So see if you can create a funny story to remember the ingredients you need for your dish. Talk about whether it gets easier to recall a recipe when you’ve followed it a few times. Does it help to organize the ingredients in a particular way? How much does muscle memory come into play? Why does Grandma remember so many recipes from her childhood… ?

Chat – and Challenge
Then try the same metacognitive approach when you’re gardening, doing an online P.E. session together, or even just unloading the shopping. Ask questions like: Why is this bit easy/hard to remember? Why do some people find learning this easier that others? What sort of things is your brain doing during this activity? What could we try now to make it easier to remember later on?

As well as sharing ideas about learning, look for easy opportunities to get competitive about it. Kids love a challenge, and they may well surprise you with how much they can remember when they’re incentivized to show off!

“How many of the ingredients from last night’s meal can you remember?”

“Name five flowers we saw in the garden yesterday”.

“Can we do all of yesterday’s P.E. moves again – from memory?”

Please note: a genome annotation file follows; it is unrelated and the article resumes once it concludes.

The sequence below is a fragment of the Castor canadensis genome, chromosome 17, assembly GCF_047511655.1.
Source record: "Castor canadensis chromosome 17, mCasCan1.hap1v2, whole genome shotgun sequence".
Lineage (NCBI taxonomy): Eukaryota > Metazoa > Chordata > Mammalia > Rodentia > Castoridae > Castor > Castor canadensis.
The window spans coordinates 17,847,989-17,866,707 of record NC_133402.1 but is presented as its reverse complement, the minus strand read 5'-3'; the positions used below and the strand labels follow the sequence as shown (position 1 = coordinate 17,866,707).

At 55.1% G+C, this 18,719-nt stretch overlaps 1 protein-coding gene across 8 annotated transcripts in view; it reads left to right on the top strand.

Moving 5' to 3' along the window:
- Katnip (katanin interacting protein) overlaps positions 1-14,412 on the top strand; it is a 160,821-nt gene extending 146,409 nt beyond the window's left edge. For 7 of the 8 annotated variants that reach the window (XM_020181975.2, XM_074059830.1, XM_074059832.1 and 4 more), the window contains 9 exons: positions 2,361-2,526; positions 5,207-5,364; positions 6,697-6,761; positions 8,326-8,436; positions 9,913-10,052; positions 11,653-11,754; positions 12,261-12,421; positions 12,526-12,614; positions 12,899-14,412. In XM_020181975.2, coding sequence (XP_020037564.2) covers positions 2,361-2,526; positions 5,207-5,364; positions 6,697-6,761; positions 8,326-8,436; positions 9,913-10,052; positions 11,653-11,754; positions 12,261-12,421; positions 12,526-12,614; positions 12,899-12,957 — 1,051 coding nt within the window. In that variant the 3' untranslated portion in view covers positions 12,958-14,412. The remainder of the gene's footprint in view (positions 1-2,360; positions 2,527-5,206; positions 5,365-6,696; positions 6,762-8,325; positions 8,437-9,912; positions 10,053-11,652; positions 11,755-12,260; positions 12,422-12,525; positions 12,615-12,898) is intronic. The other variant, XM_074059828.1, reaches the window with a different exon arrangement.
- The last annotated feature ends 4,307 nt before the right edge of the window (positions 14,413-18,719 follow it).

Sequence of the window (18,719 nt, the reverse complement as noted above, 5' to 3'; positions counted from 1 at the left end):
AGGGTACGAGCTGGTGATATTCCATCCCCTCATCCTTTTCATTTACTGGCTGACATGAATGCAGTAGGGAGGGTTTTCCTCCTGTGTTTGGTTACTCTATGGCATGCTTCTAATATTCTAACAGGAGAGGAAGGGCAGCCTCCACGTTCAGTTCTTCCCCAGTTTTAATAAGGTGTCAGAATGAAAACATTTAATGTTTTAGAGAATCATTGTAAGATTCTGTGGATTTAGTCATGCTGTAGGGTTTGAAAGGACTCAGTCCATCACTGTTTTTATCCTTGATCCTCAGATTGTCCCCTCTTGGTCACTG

“I bet I can name more items in our shopping delivery that you!”

Talking about learning, sharing techniques for doing it, and testing and challenging your skills, will all pay dividends in the long-run – for everyone. It’s what good teachers are doing all the time, so your kids will recognize it, and it will help them to keep their learning skills sharp, ready for when in-school lessons (and assessments and tests!) resume. The more they can practise effective memory techniques now, the more confident they’ll feel to learn well in any subject at school.

Life-Long Learning
The adults in the family will also benefit from this mental exercise. However much you normally bemoan your forgetfulness, it’s always a good confidence booster to see what you do remember – both by reaching into your long-term memories stores, and by using your short-term memory to stay on top of daily life.

And it’s a great way to keep your mind sharp, as you seize opportunities to stretch a wide range of mental skills, and challenge yourself to explore new ways to learn.

By doing so, you’ll model a very positive attitude to the youngsters around you. And when they do eventually go back to school, they’ll be more engaged, effective and excited learners than ever.